Considering the shortage of labor in the trades, how do you think we can make the trades more attractive again?
We need to start telling kids how awesome they are and ditch the “woe is me, my life is so hard” narrative. Yes, sometimes we have late nights and sometimes we work hard and get dirty ... so what?
It’s an incredible business with so much to enjoy and learn with so many opportunities. We need to embrace the fact that every generation is looking for a way to stick it to their parents at least a little bit. So sure ... mom and dad said go to college, but wouldn’t you rather earn while learning rather than being saddled with student loans?
We need to stop talking out of both sides of our mouths and embrace that we have a lot to offer young people who aren’t afraid to work and think for themselves.
What made you take up podcasting?
Have I mentioned that I started a business with my father at the age of 23 and that I get bored easily? (Laughs)
In 2014 we had about 30 employees and 12 of them were family members. The stress and pressure of running a business with so many family members was getting to me. In addition to that, I had started a web startup software company and it wasn’t going well. I started podcasting about small business, and I found that same joy I had at 9 years old with my tape recorder.
I really enjoy everything about podcasting, from recording with cool people to editing and production, it’s all a blast. For me it’s less about the topic and more about being able to make something of quality with people that I really like getting to meet.
With advances in technology, HVAC apprentices can now learn from the comforts of their home. What is your view of technology as it relates to our industry? Are we jumping in too soon or not fast enough?
Technology is a good thing and should be embraced. It isn’t the technology that concerns me, it is the way we rush to market with new products and processes without applying rigor to field testing, design and training.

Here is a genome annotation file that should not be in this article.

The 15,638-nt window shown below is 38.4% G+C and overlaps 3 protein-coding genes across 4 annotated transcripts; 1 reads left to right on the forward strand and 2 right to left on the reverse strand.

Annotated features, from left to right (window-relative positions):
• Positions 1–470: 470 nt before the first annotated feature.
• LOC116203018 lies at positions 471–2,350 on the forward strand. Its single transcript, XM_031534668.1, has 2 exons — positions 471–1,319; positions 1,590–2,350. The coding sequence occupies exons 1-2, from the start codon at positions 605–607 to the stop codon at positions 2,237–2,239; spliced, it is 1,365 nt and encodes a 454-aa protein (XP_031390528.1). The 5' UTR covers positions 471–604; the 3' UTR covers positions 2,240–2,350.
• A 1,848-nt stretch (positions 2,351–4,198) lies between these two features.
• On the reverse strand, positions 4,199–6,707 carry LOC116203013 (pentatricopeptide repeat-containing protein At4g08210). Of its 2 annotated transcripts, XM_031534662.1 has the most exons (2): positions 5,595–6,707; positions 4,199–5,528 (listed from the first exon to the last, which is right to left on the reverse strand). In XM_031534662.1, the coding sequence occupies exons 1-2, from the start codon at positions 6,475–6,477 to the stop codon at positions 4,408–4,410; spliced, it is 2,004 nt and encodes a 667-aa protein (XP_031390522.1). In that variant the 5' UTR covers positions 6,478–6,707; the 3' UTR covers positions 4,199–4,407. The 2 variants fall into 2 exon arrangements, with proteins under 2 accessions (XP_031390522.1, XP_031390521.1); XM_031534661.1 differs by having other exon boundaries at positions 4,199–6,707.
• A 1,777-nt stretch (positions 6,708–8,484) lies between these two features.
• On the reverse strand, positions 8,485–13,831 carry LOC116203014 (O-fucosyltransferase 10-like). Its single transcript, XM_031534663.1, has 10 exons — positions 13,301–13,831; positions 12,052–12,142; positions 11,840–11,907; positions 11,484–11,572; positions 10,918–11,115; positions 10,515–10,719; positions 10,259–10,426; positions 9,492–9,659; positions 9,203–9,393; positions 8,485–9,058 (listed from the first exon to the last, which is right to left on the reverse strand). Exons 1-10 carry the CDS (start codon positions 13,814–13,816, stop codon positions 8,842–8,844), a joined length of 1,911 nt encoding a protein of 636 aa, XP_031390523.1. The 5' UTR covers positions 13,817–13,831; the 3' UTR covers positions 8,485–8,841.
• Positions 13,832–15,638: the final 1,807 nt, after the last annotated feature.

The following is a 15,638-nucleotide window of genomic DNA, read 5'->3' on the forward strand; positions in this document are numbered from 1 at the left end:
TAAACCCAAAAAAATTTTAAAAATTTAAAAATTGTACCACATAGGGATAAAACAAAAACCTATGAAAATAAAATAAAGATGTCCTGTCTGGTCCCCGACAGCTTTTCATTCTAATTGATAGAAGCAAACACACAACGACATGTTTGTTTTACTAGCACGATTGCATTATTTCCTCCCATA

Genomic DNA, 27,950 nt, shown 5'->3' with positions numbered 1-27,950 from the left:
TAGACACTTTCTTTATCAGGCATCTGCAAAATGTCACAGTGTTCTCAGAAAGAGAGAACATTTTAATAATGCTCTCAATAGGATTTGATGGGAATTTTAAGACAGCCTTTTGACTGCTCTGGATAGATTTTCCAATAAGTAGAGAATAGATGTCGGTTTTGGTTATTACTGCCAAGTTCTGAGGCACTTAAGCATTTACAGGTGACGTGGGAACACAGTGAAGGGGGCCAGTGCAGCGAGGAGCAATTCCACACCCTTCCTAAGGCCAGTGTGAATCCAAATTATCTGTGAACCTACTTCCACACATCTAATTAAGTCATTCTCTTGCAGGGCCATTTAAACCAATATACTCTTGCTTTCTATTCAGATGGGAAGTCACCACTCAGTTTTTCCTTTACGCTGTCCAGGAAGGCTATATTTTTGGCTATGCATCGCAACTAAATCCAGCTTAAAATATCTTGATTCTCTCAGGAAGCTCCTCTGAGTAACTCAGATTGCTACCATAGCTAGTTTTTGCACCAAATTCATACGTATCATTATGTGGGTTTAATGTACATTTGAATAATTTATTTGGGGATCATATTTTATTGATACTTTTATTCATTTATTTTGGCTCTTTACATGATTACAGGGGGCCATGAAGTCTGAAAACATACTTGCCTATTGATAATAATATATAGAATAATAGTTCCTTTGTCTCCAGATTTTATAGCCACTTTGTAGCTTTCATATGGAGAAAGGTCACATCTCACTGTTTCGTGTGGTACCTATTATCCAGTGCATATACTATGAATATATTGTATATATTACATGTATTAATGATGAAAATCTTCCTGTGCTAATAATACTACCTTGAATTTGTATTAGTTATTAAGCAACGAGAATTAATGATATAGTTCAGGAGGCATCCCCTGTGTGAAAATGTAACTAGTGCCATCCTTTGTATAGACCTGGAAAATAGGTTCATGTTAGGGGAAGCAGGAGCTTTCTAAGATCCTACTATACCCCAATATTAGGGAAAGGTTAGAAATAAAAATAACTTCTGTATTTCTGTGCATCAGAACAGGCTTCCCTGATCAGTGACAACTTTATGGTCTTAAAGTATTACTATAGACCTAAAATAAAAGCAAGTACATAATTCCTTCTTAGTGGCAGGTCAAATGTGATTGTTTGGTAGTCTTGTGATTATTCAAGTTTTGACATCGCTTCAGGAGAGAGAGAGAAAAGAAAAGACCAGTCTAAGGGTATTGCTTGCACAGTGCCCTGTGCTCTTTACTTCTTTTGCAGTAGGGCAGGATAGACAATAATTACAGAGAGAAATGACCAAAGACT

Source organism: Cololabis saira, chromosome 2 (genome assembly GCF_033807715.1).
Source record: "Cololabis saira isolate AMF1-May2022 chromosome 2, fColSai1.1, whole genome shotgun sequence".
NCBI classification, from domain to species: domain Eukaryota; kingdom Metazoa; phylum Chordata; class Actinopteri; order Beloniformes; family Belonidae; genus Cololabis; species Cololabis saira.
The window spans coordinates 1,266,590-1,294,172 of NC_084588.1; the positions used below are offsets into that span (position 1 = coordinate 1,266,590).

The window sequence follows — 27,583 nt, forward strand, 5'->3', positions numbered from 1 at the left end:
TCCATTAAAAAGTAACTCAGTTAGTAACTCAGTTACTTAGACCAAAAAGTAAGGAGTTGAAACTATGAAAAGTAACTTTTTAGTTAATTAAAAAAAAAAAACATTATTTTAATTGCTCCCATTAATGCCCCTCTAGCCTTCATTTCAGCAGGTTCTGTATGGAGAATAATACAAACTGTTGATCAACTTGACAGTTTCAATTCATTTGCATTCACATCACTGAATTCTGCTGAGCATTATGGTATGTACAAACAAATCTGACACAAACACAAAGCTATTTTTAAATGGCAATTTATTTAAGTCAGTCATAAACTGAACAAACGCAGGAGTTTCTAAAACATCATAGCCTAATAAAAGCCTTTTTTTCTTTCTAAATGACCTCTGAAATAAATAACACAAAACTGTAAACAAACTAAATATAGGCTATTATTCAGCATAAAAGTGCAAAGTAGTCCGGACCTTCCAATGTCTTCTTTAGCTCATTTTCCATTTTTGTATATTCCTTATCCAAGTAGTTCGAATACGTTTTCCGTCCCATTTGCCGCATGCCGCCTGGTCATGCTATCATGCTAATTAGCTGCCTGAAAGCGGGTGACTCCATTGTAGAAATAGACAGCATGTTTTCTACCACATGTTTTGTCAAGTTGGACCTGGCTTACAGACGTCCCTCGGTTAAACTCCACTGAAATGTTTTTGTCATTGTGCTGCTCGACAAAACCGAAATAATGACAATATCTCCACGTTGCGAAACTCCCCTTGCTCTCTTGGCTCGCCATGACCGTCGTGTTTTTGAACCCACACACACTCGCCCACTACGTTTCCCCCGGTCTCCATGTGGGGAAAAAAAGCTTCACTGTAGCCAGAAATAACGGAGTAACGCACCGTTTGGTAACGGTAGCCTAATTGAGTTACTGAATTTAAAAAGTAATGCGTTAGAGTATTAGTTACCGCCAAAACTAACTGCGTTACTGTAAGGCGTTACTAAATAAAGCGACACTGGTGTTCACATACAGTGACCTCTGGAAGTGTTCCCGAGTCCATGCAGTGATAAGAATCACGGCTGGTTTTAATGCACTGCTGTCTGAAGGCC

Any technological advance that is well designed, well tested in the field and properly trained on at every level is a good thing. Unfortunately I’m seeing a “fever” for innovation that isn’t being backed up by thoughtfulness.
What do you think are some of the issues that hold the HVAC industry back from growth?
It depends on what we mean by “growth.” The industry is growing in the sense that there is more and more work being done. There is nothing we can do to stop the march of demand.
What we lack is quality and intentionality within the growth. More than anything I think we need to provide better training at every level of the industry. Schools, manufactures, reps, wholesalers and contractors need to get serious about education. This means creating systems to take young people from vocational schools through apprenticeship all the way to competency without giving up as soon as they can turn a profit.
These days, what is the main source of your business at Kalos?
Kalos is a good sized organization right now with 100 employees. We do work all the way from residential service calls up to grocery store refrigeration retrofits and controls.
Our biggest source of business is employing amazing people and supporting them in doing such a great job that our customers tell others about us. I know that sounds cliché but it really is the truth.
What I do on HVAC School helps to make people aware of what we do, but it is only a small thing I do to contribute to Kalos and the industry as a whole. (arrow to sidebar on HVAC school)
BTW, what does Kalos exactly mean? Is it just a cool name?
When dad and I we’re trying to come up with a name, we were spit balling ideas at the kitchen table, and he grabbed a Greek dictionary he had lying around.
I know that’s an odd thing to have at hand, but he had recently been studying Koine Greek.
As we were thumbing through we found this word “kalos,” which has several meanings. The one that stuck with us was “integrity or noble.”
It was and has been our goal to operate Kalos with the highest integrity even when it is hard to do so. I think we chose the name as a constant reminder to ourselves of who we are and what we have committed to be.